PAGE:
The real question at the moment is what is the current sustainable level of prices. My view is that prices are still artificial in Spain. Asking prices are no guide to true value. Who can say if the asking price is 10% or 50% above market value. Many of the residential valuations undertaken for the banks are not at all realistic in the view of many of those who really understand the Spanish property market. Many banks, which own residential property, (directly due to repossesions of developers assets and private individuals and also indirectly through shares in quoted property companies such as Metrovacesa and Colonial), are benefitting from this confusion.

      In short, I would say we need to know where we are today instead of predicting price trends in 40 years time. The only way we can do that is by opening up the property registries for public inspection and a change in attitude of brokers, buyers and sellers to reveal the true transaction prices. My website attempts to do this for commercial investment transactions in Spain but right now I wouldn’t consider attempting it for residential property.

      If Spain wants to increase confidence in its residential property market, especially for second homes, it must do everything possible to create more transparency. Then maybe we would see some worthwhile studies undertaken about which way prices are moving and possible a few tentative predictions about where they might be in a few years time. For “few2 read “five”.
      Stan Dickens

      Reply
    2. Stan Dickens

      I couldn’t agree more with your article Daniel. Making predictions even one year ahead is difficult so predicting prices in 2050 seems ludicrous. How many people predicted the house price crash in Spain even five years before it happened?

      The real question at the moment is what is the current sustainable level of prices. My view is that prices are still artificial in Spain. Asking prices are no guide to true value. Who can say if the asking price is 10% or 50% above market value. Many of the residential valuations undertaken for the banks are not at all realistic in the view of many of those who really understand the Spanish property market. Many banks, which own residential property, (directly due to repossesions of developers assets and private individuals and also indirectly through shares in quoted property companies such as Metrovacesa and Colonial), are benefitting from this confusion.

      In short, I would say we need to know where we are today instead of predicting price trends in 40 years time. The only way we can do that is by opening up the property registries for public inspection and a change in attitude of brokers, buyers and sellers to reveal the true transaction prices. My website attempts to do this for commercial investment transactions in Spain but right now I wouldn’t consider attempting it for residential property.

      If Spain wants to increase confidence in its residential property market, especially for second homes, it must do everything possible to create more transparency. Then maybe we would see some worthwhile studies undertaken about which way prices are moving and possibly a few tentative predictions about where they might be in a few years time. For “few” read “five”.
      Stan Dickens

      Reply
      1. the Spanish Brick

        Hello Stan,

        Thanks for your comments. You have spotted the right key player in the Spanish property market (Banks) and explained very well how they affect the prices of residential. Indeed, the market still under pressure and lacks transparency. I would say that apart from transparency there is not agreement about methology when it comes the time to assess prices and stock. Figures seem to be irregular and different from one to another source.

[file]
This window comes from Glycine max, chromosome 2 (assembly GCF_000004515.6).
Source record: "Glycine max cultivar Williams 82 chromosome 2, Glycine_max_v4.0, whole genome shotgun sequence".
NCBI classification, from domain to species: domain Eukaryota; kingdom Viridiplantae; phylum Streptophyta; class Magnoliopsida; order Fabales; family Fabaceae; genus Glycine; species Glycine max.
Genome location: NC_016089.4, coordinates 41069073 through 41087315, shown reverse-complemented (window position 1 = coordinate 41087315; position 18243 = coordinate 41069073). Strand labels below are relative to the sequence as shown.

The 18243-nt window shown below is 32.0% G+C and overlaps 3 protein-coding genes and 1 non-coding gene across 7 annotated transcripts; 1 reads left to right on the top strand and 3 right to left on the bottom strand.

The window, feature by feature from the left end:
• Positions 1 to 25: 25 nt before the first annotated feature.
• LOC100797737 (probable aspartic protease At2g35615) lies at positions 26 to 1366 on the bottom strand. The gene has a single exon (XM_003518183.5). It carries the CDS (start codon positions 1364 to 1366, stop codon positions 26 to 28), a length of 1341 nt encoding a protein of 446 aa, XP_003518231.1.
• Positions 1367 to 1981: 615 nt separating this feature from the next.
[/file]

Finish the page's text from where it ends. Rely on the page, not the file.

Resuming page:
It is very interesting that you make a distinction between commercial and residential markets. They seem to perform in a different way. If you have been in Spain in the last ten years you know very well that the residential market was a “mad” business and it is a difficult task to straight it up now. I guess the commercial market is more reliable in the terms that you suggest.
        Cheers,
        Daniel

        Reply
    3. Stan Dickens

      Hi again Daniel

      Yes, methodology is another important issue along with standardisation. By standardisation I refer to a code of measuring practice, valuation definitions etc,. These don’t exist in either the residential or commercial investment markets in Spain. It a headache for me on my website because we report sales prices of commercial investment transactions but sometimes its difficult to analyse the price on a €/m2 basis because different sources give different floor areas. Some brokers include the external walls and lift lobbies and internal columns and others take them out.

      One logical conclusion of a vistor from Mars might be that buildings stretch and shrink with the Spanish weather. I have seen the same buildings appear in agents letting details with substantially different floor areas each time. Some landlords specialise in misrepresenting the floor areas I believe. I’m sure that the same happens in residential.

      Conclusion: the Government needs to intervene to impose some standards with respect to measuring etc,. If you like take a look at my website. I cover some of these issues there but the site is mainly about commercial real estate investment in Spain rather than the residential market. By the way, if you need market reports and other resources they can be downloaded from the site free of charge. The Knight Frank and Aguirre Newman ones are best for residential.

      Regards

      Stan Dickens

      Reply
    4. will Needham

      Most of the properties sold to foreigners were to older Northern Europeans.

      Between 2000 and 2008, I worked for a large estate agency operating on the Costas, and we sold largely to retirees.

      I would say the average age was around 55 – 60 years old.

      With so many properties sold to this age group, who will be buying these properties when they die?

      Will the next wave of pensioners be retiring to the sun at 55-60 or will they working until they are 65 – 70?

      Reply